Sorry this is complicated to explain but, as soon as you do your first one correctly you'll see both the principle and the practice and see you don't need in-line adjusters to be fitted in the loops

Good luck

Pete

BARCS1702

ps - rudder horns are best made from brass or PC board not plastic.....

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Use guitar string, the finest string you can get with a pull sett up and a spring in the hinge line.  You'll end up adding too much weight putting adjusters on the pull-pull :)  Use very small dia alu tube for the crimp on the wire.

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Tilman Baumann

I drilled and glued the wire. Perhaps also a source of slack.

Adjustable tensioners are to heavy, one string and a rubber band will be my next test.

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Tilman Baumann

Oh, that Tailset Accessory Pack mentioned in there is pretty cool.

All my problems solved for 3 quid.

 

But the real problem is, I kind of need it done for the trip to Lundy end of the week. It's really down to the wire.

Either I can get this working reliably in time or it stays home. (I don't think there is much of a chance for really low wind days anyway. So that is all right.)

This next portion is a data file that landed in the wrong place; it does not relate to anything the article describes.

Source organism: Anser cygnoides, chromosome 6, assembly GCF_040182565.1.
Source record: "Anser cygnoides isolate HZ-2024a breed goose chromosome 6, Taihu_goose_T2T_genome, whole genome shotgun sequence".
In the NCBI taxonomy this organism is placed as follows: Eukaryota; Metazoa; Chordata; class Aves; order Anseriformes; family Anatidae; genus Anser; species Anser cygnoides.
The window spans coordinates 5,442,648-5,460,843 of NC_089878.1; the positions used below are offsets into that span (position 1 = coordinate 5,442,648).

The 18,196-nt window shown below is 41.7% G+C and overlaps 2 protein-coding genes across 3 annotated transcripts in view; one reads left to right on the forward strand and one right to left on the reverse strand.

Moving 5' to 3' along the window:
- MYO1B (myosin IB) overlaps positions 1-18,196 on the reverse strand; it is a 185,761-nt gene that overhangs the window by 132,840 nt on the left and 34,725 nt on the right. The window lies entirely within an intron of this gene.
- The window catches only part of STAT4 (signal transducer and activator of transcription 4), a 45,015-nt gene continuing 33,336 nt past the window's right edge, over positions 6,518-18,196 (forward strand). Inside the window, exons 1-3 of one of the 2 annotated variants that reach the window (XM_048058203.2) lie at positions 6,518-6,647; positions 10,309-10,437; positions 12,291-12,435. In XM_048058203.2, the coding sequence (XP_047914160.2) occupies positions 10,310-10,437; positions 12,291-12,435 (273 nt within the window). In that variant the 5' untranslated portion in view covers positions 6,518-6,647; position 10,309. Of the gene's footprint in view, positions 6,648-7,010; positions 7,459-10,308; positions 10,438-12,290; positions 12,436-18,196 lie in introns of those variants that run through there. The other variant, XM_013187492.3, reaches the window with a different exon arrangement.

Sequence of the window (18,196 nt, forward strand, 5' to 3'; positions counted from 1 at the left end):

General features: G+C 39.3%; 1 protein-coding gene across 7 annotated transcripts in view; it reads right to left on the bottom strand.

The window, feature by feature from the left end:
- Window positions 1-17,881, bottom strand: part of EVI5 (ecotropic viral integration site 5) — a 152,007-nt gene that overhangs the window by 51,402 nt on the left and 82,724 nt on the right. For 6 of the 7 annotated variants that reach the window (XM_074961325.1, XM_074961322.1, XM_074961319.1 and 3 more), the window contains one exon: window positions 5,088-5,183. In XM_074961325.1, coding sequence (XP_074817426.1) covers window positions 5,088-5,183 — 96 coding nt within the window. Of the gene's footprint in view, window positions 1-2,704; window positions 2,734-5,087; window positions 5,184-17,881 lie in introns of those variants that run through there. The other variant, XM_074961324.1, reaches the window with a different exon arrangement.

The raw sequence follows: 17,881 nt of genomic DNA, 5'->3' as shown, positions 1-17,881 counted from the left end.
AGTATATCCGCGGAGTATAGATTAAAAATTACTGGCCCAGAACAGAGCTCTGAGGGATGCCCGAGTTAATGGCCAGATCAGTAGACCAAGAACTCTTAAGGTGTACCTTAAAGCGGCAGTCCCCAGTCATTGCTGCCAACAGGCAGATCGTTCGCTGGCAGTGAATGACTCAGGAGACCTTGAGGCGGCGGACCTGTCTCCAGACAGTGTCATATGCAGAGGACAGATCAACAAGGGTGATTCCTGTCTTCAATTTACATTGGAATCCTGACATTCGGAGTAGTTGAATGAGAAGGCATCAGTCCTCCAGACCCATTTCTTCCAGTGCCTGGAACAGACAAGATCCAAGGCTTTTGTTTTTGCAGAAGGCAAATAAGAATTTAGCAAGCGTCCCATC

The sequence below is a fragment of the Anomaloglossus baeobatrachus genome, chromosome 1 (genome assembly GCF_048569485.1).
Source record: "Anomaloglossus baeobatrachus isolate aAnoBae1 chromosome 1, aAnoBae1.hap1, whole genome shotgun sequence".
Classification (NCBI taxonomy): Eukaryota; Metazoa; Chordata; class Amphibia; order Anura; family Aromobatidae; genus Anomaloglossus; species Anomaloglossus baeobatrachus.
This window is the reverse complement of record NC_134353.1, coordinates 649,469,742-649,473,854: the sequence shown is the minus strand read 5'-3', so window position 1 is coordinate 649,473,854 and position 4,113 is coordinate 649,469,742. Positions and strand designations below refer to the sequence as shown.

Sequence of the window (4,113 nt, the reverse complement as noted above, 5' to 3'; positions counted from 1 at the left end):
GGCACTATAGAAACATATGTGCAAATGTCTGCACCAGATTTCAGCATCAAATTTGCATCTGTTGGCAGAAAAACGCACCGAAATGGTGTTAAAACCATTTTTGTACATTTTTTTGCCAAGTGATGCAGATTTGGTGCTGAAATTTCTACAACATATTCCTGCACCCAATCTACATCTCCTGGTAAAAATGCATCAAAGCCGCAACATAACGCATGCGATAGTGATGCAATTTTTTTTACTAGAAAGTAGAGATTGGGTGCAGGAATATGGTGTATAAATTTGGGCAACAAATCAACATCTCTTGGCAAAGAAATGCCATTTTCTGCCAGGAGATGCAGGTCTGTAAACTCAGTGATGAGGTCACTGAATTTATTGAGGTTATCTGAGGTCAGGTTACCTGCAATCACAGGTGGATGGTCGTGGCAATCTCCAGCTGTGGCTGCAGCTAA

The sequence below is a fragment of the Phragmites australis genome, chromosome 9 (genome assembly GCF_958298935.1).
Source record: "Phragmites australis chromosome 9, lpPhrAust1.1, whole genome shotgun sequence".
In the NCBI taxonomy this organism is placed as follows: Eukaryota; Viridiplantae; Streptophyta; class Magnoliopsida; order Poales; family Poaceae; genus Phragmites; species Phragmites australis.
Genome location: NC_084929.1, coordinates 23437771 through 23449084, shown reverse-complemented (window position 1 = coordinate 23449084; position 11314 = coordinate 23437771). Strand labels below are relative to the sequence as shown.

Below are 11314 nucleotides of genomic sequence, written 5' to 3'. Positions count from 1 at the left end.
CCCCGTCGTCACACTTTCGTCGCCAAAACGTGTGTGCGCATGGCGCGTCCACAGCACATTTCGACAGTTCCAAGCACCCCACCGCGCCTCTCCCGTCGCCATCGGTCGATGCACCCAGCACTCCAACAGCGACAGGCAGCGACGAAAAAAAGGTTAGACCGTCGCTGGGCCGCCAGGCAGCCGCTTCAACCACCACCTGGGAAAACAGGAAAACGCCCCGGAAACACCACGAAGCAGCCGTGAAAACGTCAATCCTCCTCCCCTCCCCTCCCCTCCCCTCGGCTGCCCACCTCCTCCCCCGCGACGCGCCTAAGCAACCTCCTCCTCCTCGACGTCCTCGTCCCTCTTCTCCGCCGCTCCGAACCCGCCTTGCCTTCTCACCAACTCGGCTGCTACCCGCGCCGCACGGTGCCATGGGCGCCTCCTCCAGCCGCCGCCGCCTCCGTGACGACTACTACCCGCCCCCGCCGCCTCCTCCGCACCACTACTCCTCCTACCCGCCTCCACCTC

Even if I get the spring stuff in time. I don't think I can get the servos too.

 

PS: The servo kind of works still. 90% or so. I mus have over stressed it in it's previous life as a aileron servo.

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You can probably get the accessory pack tomorrow. Bowings is pretty quick.

You should be able to get the servos too. I use T9 or phoenix models. Ring and ask :)

 

Can you do it in one evening ??

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Tilman Baumann

I can do it on the island if I have to. :lol:

 

I just ordered 2 x Corona DS-928BB Digital Servo from Giantshark via next day delivery.

Waste of money, but hey, would be a shame if I take that plane with me and can't fly it.

Crazy last minute stuff. I had already decided to leave the plane home. But I hate to do half things like that.

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Not sure why you have a rudder on a Binary900 (I think thats what you've shown in the photo), its quite happy without one, just use reverse differential on the ailerons to compensate (thats what myself and most rudderless DLG pilots use). 

 

If you are going to go with a pull-spring, you want the rudder control horn on the side away from your launch peg.

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Tilman Baumann

I tried without rudder. And even with strong diff I could not get out of the adverse yaw. And it had a tendency to fall out of the sky or lose too much energy before I got it to turn quick.

I liked it much better with ruder.

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Rob Thomson

Lol.    It would fly better with a rudder too - I think a worthy mod.

 

But I like to think I am aloud to make fun of your flying skills - that is until you have survived lundy without loosing a model to the ocean!

 

Hope I dont loose one or I will never live that down  :drool:  :drool: